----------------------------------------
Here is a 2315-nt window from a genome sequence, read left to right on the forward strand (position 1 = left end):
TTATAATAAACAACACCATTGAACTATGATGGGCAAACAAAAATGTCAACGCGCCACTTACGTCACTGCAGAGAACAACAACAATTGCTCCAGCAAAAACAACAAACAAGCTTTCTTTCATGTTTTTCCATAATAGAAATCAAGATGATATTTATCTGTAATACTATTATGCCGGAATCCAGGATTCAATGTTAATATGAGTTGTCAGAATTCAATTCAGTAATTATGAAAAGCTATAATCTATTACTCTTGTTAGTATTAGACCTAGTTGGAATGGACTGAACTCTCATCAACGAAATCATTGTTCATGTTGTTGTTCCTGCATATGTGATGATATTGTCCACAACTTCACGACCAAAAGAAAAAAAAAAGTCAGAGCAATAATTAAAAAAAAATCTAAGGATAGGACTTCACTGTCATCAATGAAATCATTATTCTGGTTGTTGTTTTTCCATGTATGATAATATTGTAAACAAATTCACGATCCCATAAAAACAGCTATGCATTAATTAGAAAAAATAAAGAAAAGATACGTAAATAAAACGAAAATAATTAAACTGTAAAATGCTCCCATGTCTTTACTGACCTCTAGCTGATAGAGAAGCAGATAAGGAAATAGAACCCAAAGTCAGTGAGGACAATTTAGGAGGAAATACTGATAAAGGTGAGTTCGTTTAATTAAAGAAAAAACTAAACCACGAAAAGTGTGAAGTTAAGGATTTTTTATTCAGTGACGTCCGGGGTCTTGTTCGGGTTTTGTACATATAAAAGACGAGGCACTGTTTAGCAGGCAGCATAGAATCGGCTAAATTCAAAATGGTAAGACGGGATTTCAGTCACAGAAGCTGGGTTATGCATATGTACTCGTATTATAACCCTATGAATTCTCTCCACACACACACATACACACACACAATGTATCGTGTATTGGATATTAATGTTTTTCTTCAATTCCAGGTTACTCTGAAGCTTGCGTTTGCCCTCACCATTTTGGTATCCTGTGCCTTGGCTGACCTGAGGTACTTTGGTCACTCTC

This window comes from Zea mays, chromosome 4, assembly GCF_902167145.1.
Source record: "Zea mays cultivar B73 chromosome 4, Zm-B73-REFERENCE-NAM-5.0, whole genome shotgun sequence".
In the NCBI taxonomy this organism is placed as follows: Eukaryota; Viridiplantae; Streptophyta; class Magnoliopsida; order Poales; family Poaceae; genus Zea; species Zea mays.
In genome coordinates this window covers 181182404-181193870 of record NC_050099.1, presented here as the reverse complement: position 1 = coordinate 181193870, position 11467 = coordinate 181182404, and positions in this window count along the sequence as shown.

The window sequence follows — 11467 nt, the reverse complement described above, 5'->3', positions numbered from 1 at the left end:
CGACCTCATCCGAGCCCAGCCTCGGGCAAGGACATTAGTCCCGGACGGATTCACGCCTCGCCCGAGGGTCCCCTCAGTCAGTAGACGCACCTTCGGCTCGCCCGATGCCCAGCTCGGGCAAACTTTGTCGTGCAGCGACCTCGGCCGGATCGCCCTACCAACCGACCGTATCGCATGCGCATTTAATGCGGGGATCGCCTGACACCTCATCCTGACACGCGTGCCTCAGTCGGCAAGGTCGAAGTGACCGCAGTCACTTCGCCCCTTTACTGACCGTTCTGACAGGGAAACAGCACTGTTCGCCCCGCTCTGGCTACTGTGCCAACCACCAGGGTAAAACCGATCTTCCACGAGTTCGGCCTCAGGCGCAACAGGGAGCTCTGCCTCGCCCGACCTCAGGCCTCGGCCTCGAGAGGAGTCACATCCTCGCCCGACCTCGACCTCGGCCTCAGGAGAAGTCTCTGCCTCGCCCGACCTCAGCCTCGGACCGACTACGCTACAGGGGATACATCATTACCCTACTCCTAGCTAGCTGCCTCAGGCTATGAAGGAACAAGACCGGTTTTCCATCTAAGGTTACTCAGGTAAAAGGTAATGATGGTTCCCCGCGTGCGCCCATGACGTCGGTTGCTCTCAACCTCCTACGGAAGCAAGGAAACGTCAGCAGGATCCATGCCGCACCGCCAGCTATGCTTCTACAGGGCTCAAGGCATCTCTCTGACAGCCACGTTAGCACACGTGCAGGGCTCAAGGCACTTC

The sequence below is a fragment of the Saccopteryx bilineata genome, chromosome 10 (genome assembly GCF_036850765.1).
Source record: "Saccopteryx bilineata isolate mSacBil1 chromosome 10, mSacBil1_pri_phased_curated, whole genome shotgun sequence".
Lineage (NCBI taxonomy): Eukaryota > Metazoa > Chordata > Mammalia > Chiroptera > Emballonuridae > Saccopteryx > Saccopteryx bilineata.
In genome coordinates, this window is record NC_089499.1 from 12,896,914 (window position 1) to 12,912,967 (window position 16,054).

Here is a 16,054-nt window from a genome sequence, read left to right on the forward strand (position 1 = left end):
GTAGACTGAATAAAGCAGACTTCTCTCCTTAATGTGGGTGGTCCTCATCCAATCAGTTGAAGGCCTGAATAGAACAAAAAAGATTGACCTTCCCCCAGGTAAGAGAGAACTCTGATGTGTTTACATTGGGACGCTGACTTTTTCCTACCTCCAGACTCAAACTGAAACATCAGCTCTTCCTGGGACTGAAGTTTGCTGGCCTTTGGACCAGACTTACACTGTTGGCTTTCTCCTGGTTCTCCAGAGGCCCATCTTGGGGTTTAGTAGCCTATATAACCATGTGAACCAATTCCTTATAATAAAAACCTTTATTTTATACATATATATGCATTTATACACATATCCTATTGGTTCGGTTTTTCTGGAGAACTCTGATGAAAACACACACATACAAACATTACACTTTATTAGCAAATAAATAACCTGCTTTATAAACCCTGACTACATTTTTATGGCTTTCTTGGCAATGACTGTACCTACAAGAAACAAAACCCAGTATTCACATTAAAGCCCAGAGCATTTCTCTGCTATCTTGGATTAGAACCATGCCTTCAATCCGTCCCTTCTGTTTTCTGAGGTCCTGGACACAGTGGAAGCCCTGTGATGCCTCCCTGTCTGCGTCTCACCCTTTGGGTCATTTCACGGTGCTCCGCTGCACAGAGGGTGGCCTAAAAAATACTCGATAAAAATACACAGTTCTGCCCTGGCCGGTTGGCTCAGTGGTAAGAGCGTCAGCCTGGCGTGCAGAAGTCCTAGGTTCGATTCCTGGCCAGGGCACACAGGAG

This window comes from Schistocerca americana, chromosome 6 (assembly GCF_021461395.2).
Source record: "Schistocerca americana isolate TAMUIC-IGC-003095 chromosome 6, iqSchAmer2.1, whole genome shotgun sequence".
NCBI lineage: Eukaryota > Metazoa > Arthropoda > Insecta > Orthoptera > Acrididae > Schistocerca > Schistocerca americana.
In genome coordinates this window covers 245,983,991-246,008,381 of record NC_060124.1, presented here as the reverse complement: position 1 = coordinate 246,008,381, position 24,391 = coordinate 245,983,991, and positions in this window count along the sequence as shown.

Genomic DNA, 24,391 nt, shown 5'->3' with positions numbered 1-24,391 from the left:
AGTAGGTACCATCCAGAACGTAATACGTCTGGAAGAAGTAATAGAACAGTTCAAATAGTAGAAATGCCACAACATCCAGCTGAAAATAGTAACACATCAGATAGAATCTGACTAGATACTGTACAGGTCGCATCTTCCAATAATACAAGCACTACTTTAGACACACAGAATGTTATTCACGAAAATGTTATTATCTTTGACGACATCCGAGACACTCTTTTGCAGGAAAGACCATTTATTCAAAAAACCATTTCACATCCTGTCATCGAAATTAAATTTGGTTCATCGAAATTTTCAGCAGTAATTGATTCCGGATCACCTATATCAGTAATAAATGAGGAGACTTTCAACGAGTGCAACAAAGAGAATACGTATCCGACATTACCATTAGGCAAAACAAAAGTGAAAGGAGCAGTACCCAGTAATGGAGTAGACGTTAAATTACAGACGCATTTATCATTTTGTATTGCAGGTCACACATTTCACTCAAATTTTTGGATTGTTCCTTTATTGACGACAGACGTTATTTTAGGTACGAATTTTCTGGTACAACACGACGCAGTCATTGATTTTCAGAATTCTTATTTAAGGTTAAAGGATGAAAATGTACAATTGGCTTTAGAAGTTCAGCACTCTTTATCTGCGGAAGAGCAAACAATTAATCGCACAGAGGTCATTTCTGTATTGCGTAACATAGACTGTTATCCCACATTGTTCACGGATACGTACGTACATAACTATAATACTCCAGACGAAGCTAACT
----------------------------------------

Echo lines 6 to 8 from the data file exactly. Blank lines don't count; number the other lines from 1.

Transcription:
In genome coordinates this window covers 181182404-181193870 of record NC_050099.1, presented here as the reverse complement: position 1 = coordinate 181193870, position 11467 = coordinate 181182404, and positions in this window count along the sequence as shown.

The window sequence follows — 11467 nt, the reverse complement described above, 5'->3', positions numbered from 1 at the left end:
CGACCTCATCCGAGCCCAGCCTCGGGCAAGGACATTAGTCCCGGACGGATTCACGCCTCGCCCGAGGGTCCCCTCAGTCAGTAGACGCACCTTCGGCTCGCCCGATGCCCAGCTCGGGCAAACTTTGTCGTGCAGCGACCTCGGCCGGATCGCCCTACCAACCGACCGTATCGCATGCGCATTTAATGCGGGGATCGCCTGACACCTCATCCTGACACGCGTGCCTCAGTCGGCAAGGTCGAAGTGACCGCAGTCACTTCGCCCCTTTACTGACCGTTCTGACAGGGAAACAGCACTGTTCGCCCCGCTCTGGCTACTGTGCCAACCACCAGGGTAAAACCGATCTTCCACGAGTTCGGCCTCAGGCGCAACAGGGAGCTCTGCCTCGCCCGACCTCAGGCCTCGGCCTCGAGAGGAGTCACATCCTCGCCCGACCTCGACCTCGGCCTCAGGAGAAGTCTCTGCCTCGCCCGACCTCAGCCTCGGACCGACTACGCTACAGGGGATACATCATTACCCTACTCCTAGCTAGCTGCCTCAGGCTATGAAGGAACAAGACCGGTTTTCCATCTAAGGTTACTCAGGTAAAAGGTAATGATGGTTCCCCGCGTGCGCCCATGACGTCGGTTGCTCTCAACCTCCTACGGAAGCAAGGAAACGTCAGCAGGATCCATGCCGCACCGCCAGCTATGCTTCTACAGGGCTCAAGGCATCTCTCTGACAGCCACGTTAGCACACGTGCAGGGCTCAAGGCACTTC